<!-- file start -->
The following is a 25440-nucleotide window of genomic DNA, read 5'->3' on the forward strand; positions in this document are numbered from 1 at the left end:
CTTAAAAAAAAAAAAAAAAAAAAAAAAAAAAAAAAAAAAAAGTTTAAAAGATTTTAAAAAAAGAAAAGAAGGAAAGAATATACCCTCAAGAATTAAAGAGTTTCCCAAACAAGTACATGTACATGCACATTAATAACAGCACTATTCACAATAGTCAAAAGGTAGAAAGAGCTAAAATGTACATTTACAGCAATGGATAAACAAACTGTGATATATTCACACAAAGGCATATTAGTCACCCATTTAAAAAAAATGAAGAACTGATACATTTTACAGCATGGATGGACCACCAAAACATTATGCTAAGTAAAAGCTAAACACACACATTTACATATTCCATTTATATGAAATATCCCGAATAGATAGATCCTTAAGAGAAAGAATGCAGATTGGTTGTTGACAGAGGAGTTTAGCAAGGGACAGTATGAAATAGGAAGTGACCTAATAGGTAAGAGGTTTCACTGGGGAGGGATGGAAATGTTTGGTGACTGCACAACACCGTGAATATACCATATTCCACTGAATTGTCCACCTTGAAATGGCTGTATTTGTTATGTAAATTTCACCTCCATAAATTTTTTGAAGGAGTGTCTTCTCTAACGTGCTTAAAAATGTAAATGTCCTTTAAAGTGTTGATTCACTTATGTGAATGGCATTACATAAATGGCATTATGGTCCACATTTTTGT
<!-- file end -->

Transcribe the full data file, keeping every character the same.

The following is a 25440-nucleotide window of genomic DNA, read 5'->3' on the forward strand; positions in this document are numbered from 1 at the left end:
CTTAAAAAAAAAAAAAAAAAAAAAAAAAAAAAAAAAAAAAAGTTTAAAAGATTTTAAAAAAAGAAAAGAAGGAAAGAATATACCCTCAAGAATTAAAGAGTTTCCCAAACAAGTACATGTACATGCACATTAATAACAGCACTATTCACAATAGTCAAAAGGTAGAAAGAGCTAAAATGTACATTTACAGCAATGGATAAACAAACTGTGATATATTCACACAAAGGCATATTAGTCACCCATTTAAAAAAAATGAAGAACTGATACATTTTACAGCATGGATGGACCACCAAAACATTATGCTAAGTAAAAGCTAAACACACACATTTACATATTCCATTTATATGAAATATCCCGAATAGATAGATCCTTAAGAGAAAGAATGCAGATTGGTTGTTGACAGAGGAGTTTAGCAAGGGACAGTATGAAATAGGAAGTGACCTAATAGGTAAGAGGTTTCACTGGGGAGGGATGGAAATGTTTGGTGACTGCACAACACCGTGAATATACCATATTCCACTGAATTGTCCACCTTGAAATGGCTGTATTTGTTATGTAAATTTCACCTCCATAAATTTTTTGAAGGAGTGTCTTCTCTAACGTGCTTAAAAATGTAAATGTCCTTTAAAGTGTTGATTCACTTATGTGAATGGCATTACATAAATGGCATTATGGTCCACATTTTTGT